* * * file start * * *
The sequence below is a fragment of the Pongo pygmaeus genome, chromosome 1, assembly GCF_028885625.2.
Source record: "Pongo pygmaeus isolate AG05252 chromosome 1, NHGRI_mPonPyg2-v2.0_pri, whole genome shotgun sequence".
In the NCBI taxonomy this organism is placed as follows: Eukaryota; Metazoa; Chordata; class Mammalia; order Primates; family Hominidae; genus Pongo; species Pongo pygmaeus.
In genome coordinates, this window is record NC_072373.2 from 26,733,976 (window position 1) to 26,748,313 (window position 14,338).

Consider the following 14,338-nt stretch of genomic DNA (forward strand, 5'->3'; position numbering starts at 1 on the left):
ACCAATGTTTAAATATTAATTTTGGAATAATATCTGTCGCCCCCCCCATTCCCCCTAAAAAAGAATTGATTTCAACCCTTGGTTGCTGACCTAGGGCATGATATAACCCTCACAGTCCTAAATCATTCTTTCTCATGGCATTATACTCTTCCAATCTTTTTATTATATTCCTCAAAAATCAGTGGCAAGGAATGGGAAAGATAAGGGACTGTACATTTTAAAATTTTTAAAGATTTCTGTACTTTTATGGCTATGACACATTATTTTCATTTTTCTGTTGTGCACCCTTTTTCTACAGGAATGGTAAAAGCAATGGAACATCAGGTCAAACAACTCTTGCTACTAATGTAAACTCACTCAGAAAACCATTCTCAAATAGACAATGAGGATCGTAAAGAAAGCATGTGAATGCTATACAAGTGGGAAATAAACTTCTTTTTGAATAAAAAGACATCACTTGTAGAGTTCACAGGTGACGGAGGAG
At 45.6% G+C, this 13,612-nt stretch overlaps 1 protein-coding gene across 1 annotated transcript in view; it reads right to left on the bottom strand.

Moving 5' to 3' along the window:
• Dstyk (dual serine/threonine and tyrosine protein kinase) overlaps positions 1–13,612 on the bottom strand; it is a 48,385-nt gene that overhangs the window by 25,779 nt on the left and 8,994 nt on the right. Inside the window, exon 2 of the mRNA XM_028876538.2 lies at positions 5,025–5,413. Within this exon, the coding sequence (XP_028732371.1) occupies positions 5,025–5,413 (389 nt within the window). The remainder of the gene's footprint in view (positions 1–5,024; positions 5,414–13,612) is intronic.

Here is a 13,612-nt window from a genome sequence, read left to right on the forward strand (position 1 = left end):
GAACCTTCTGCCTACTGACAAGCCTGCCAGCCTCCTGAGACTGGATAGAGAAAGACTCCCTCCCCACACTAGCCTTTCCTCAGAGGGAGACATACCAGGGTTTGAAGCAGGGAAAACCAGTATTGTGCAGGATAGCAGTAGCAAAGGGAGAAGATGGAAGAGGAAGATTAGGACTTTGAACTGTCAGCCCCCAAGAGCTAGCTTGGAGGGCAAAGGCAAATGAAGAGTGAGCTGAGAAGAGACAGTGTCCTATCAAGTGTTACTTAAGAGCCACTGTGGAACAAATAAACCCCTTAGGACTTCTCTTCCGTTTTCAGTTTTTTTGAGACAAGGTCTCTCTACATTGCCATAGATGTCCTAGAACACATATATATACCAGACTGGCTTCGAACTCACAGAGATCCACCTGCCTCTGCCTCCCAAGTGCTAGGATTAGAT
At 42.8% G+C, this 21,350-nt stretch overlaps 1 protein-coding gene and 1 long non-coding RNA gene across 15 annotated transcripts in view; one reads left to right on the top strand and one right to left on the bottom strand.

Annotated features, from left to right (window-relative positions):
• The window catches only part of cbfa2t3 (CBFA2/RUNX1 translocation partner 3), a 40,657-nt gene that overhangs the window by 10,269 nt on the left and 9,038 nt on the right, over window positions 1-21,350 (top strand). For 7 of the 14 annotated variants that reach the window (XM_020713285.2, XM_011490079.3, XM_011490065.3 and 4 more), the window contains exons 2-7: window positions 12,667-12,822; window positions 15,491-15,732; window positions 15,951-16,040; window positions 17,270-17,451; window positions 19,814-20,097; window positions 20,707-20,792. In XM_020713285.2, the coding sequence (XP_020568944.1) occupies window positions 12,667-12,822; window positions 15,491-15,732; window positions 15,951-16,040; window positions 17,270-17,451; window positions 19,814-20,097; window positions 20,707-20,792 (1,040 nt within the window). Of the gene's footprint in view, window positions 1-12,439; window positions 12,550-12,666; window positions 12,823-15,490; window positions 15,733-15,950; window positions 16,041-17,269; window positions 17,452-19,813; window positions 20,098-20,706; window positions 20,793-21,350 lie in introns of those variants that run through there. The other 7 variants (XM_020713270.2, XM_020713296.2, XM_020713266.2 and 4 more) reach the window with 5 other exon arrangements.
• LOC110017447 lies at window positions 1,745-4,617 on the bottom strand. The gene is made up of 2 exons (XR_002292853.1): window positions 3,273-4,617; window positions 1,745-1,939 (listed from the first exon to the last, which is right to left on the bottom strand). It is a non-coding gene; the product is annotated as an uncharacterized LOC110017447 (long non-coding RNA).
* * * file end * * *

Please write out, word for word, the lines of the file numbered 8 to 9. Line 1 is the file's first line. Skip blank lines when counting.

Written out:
Moving 5' to 3' along the window:
• Dstyk (dual serine/threonine and tyrosine protein kinase) overlaps positions 1–13,612 on the bottom strand; it is a 48,385-nt gene that overhangs the window by 25,779 nt on the left and 8,994 nt on the right. Inside the window, exon 2 of the mRNA XM_028876538.2 lies at positions 5,025–5,413. Within this exon, the coding sequence (XP_028732371.1) occupies positions 5,025–5,413 (389 nt within the window). The remainder of the gene's footprint in view (positions 1–5,024; positions 5,414–13,612) is intronic.